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artisanal film reviews | by maryann johanson

from Facebook: movies explain microaggressions


posted in:
easter eggs
  • Nathan

    Ah okay, I’ve heard some very vague explanations of this. I thought it was relating entirely to body language but it’s more just defining boarderline assault based on prejudice. Essencially behaviours that if they came from a singular source would be grounds for a harassment charge.

    As a white male I don’t have to deal with this sort of thing on a regular basis but as someone who was bullied in elementary school I can understand just how hurtful little jabs like this can be.

  • Jurgan

    What’s wrong with the sound in that video?

  • Isn’t The Gentleman’s Agreement basically all about this? (Willing to admit I could be wrong here).

  • It’s not just about physical assault. It’s also about making assumptions about people based on what they look like. It’s about not treating people like individuals.

  • How do you mean?

  • Nathan

    Well it seems to describe any actions motivated by prejudice that are only visible to those effected. I suppose a good example being the effect of fireworks on war vetrans. Something that may seem harmless to the general public but is deeply upsetting to a specific group.

  • Bluejay

    The fireworks analogy isn’t quite right, because it implies that as long as the veterans aren’t around, the activity actually *is* fun and harmless. But a statement like “I had no idea John was gay, he doesn’t do any of the gay things” is still insensitive and ignorant even if John isn’t in the room to hear it.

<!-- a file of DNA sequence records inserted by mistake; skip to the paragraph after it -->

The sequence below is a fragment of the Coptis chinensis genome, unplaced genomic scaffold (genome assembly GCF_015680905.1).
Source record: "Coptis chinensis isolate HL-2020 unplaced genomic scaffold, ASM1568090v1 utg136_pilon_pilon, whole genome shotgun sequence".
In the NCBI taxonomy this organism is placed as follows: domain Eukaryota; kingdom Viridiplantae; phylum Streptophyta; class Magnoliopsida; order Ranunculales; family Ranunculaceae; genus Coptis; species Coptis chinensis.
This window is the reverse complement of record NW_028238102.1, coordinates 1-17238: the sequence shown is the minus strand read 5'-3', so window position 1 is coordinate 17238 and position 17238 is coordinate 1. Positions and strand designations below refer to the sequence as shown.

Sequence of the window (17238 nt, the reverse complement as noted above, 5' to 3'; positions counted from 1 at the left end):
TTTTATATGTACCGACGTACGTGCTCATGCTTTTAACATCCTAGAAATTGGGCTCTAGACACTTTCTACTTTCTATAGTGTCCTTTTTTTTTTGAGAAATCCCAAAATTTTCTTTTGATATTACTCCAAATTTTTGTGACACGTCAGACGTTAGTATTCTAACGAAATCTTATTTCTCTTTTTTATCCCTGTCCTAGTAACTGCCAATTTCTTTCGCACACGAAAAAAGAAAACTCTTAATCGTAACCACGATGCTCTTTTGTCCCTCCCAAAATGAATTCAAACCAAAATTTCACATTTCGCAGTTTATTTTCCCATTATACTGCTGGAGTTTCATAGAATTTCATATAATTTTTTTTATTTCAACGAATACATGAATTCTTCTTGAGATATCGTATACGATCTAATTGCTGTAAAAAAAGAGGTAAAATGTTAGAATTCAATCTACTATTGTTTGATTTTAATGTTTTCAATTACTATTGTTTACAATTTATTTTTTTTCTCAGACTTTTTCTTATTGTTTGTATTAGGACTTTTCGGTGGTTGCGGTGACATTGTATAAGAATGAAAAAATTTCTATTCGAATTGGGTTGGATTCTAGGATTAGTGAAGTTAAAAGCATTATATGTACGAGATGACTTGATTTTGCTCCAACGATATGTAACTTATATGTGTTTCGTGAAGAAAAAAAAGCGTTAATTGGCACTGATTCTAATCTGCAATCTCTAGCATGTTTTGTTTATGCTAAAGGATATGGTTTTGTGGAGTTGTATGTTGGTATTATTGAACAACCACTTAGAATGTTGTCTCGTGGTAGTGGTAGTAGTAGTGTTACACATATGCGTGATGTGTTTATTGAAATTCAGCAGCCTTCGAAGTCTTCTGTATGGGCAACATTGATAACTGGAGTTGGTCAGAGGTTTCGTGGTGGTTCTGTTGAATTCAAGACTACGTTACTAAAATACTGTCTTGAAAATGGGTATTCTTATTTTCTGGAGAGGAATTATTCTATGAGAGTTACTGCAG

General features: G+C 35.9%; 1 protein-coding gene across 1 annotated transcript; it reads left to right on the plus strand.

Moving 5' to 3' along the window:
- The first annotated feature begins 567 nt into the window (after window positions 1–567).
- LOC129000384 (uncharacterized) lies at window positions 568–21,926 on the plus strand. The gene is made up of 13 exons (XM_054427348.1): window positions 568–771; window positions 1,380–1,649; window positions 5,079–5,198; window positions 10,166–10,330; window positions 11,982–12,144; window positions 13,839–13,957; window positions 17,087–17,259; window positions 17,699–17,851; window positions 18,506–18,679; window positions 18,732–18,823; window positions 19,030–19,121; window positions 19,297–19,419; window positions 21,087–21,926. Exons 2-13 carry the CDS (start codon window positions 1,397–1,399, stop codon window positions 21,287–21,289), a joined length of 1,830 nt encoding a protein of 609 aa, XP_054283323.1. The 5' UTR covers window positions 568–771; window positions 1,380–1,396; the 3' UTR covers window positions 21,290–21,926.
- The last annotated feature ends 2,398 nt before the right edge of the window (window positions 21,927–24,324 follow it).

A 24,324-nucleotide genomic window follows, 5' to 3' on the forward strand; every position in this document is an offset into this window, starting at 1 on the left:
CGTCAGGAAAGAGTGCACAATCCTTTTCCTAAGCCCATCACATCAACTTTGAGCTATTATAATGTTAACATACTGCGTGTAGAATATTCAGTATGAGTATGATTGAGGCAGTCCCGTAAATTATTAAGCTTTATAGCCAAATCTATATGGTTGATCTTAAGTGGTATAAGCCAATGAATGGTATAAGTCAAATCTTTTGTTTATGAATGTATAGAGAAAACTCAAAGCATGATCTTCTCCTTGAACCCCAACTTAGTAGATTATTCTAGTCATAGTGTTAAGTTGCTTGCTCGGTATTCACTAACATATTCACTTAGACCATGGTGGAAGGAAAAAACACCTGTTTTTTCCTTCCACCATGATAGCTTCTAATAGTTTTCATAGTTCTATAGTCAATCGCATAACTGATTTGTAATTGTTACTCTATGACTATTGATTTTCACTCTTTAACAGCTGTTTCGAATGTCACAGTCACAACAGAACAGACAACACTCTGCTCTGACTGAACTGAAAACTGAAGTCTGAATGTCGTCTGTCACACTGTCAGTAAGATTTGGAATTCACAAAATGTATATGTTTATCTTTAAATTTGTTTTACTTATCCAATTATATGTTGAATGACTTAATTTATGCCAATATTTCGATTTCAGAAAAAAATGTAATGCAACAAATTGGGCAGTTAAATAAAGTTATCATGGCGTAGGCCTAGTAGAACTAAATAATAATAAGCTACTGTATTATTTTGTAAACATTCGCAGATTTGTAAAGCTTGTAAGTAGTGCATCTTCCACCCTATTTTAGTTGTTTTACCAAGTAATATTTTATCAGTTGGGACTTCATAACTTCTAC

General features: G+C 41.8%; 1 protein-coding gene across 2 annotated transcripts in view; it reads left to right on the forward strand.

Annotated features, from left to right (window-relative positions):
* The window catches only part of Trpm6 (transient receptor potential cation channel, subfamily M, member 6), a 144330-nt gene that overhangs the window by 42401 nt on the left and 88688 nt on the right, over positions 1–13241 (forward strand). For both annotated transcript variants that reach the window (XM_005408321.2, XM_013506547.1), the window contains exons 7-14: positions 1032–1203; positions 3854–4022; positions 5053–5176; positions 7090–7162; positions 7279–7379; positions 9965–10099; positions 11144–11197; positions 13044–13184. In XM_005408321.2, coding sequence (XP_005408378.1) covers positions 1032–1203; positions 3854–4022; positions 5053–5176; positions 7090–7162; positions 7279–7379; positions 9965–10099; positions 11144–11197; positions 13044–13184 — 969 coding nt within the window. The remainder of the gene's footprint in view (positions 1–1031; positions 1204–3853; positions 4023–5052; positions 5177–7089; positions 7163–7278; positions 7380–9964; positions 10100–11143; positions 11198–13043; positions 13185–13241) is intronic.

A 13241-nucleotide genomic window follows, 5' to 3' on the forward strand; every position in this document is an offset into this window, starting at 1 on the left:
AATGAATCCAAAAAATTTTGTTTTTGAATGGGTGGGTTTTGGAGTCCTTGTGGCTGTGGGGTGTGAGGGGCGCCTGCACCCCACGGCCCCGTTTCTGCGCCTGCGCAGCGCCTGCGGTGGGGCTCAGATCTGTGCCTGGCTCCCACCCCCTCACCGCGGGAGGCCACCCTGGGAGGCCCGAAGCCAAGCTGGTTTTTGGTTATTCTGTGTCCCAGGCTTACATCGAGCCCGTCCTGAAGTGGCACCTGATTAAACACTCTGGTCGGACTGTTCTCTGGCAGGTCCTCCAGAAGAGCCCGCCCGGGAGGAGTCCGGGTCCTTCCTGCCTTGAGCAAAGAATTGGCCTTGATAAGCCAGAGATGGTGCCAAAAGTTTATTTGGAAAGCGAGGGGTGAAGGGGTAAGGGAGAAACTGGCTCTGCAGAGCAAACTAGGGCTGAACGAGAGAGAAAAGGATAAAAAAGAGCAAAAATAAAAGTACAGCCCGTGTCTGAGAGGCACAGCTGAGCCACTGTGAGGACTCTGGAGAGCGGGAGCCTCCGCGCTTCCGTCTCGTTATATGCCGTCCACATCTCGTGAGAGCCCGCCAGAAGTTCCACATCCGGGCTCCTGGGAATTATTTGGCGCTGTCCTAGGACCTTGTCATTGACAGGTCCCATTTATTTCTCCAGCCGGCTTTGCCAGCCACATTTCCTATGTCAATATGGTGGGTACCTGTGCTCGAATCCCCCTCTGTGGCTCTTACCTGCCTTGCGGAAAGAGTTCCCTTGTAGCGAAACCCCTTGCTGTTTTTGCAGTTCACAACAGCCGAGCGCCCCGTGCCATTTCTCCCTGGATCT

• Bluejay

    Sometimes the microaggression becomes clearer when the tables are turned, and the microaggressor gets a taste of what it’s like.

    https://www.youtube.com/watch?v=PMJI1Dw83Hc

    https://www.youtube.com/watch?v=A1zLzWtULig

    https://www.youtube.com/watch?v=l9dt5SEiWHM

  • only visible to those effected

    If that’s the case, it is the result of ignorance. Perhaps willful ignorance.

    harmless to the general public but is deeply upsetting to a specific group

    And here’s a good example! What do you think makes someone part of “the general public” versus part of some “specific group”?

  • David

    Sweet! You PC bro?

  • Nathan

    In an alternate reality where Campus security is called to break up slam poetry night:

    “If you say a number followed by a statement meant to underline an issue or event in your life that’s more or less specific to you we will be forced to ask you to change up your free verse structure, or else!”

  • Nathan

    Buzzfeed is a blunt instrument, but they get the point across sometimes. I think the main problem is we’re so informal in western society (in certain countries more than others) that we boarder on rudeness. We should all just shut up sometimes and lurk more. At least, that’s my excuse for being withdrawn in public… heh.

  • Louisa

    Gentleman’s Agreement is a 1947 film starring Gregory Peck about an investigative reporter exposing subtle or unconscious anti-semitism among right-thinking WASP liberals.

  • I know what the film is about: I’ve reviewed it. I just don’t see how it connects to the concept of microagressions: it’s about overt and intentional discrimination. What am I missing?

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